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Follow The Trace | It still feels good

Published:Monday | September 4, 2017 | 12:00 AM
West Indies batsman Kraigg Brathwaite leaves the field after his innings of 95 during day five of the the second cricket Test match against England at Headingley in Leeds, England, last week.

The reaction of Caribbean cricket fans to the impressive win by the Windies over England in the second Test match of the current three-match series, has been nothing short of fascinating. It has not quite been the typical overreaction, but this time there appears to be a sober appreciation for a magnificent throwback kind of Test match victory against a long-time foe.

It was a loud wake-up call for some of the despondent cynics, myself included, who had come to the conclusion, over time, that Test match cricket did not matter anymore to the people of the region. I am even surprised at how good it feels personally, and how quickly thoughts of hopelessness and despair have turned into thoughts of hope and measured optimism for the future of West Indies cricket.

The magnitude of the performance itself added value to the result, as this win could go down as contextually one the greatest Test match triumphs in the storied history of West Indies cricket. The fact that the former kingpins of world cricket have been so pathetically poor in the longer versions of the game in recent years, coming off a gutless first test match surrender in under three days. The sharp turnaround in fortunes from the first to the second Test was as dramatic as they come in this gloriously unpredictable sport. The feat of chasing down 322 runs on the final day of a Test match in foreign conditions, against one of the best bowling attacks in the modern game, is nothing short of unbelievable, and so have been the reactions.




The post-game reaction and tone of batting heroes to Test match immortal Shai Hope, and first-innings centurion Kraigg Brathwaite, after their match-winning innings, was near emotionless, displaying an implicit realisation that this was merely one isolated performance, and there needs to be many more like this before a full celebratory posture can be credibly employed.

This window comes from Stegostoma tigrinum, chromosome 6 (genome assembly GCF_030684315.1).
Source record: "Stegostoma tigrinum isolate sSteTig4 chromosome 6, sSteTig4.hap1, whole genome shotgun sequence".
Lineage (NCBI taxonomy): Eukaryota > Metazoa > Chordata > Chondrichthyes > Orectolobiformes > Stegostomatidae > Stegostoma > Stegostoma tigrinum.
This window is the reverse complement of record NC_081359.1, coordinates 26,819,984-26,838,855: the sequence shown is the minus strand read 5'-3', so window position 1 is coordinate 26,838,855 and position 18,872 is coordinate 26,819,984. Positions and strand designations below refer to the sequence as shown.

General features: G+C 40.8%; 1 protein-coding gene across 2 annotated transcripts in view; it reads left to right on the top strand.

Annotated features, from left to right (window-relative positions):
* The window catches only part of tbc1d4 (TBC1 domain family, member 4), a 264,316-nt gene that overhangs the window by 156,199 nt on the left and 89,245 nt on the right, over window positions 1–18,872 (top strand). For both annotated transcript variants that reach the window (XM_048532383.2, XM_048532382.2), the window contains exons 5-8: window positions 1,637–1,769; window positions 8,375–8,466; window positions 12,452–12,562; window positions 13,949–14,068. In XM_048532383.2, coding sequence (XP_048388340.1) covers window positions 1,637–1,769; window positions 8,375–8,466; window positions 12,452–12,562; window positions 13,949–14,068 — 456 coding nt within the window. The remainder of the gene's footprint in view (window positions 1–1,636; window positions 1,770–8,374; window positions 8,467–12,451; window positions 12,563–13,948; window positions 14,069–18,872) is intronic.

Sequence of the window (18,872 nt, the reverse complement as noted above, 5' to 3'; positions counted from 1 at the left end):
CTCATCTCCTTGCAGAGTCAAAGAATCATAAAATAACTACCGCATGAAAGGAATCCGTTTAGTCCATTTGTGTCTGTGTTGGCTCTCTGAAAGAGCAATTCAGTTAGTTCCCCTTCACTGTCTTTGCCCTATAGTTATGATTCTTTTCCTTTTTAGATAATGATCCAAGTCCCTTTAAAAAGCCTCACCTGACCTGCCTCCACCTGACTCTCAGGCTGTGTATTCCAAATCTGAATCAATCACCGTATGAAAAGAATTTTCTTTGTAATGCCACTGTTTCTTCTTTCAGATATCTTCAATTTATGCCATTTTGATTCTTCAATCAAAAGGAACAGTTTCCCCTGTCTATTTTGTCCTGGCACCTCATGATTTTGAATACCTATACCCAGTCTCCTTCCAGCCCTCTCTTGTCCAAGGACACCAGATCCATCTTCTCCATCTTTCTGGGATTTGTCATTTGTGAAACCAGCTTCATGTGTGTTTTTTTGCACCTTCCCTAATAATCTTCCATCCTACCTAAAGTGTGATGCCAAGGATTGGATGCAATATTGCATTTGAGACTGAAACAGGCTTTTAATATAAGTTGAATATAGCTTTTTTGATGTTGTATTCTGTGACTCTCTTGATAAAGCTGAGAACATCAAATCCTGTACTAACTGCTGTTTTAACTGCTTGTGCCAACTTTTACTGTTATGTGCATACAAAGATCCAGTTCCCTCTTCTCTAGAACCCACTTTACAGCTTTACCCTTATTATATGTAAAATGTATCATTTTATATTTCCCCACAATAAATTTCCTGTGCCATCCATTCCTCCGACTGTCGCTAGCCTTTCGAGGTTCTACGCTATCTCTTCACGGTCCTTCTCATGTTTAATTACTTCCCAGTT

There is one poignant concern that also came out in that same post-match interview, where the team's vice-captain, Brathwaite, mentioned the harsh criticisms that came the way of the team after the first Test debacle. The opening batsman said that the harshness of the criticisms hurt, and it inspired the players for the second Test rebound. That, in and of itself, points to a lack of inherent professional and personal pride which probably is at the heart of the current problems facing this generation of players. Those utterances by Brathwaite suggests that the players had this kind of performance in them all along, but only chose to pull it out in their quest to prove the critics wrong.

The level of dedication and application shown in the second test win should be routine for professional cricketers, especially at this elite international level. True professionals who respect themselves, their work, their fans, the country, and in this case, the region they represent, ought to be switched on and motivated from ball one of the first match of the series, and should not have to be walloped and embarrassed to be motivated to perform like professionals.

Outside of the obvious disparity in talent levels between the current crop of Windies players and past generation of greats, it is in the chalk-to-cheese difference in the level of personal and professional pride and commitment that set the teams of Clive Lloyd and Vivian Richards apart from the team of Jason Holder.

The greats of the past era would not need to be clobbered, cussed and embarrassed to be the best they could. They were generally at the very best they could be every time they stepped into the middle, just like the Jason Holder's team was for the second Test match at Headingley. Let us hope and pray that they will remain switched on, motivated and fired up for the third and deciding Test match of the series, and beyond.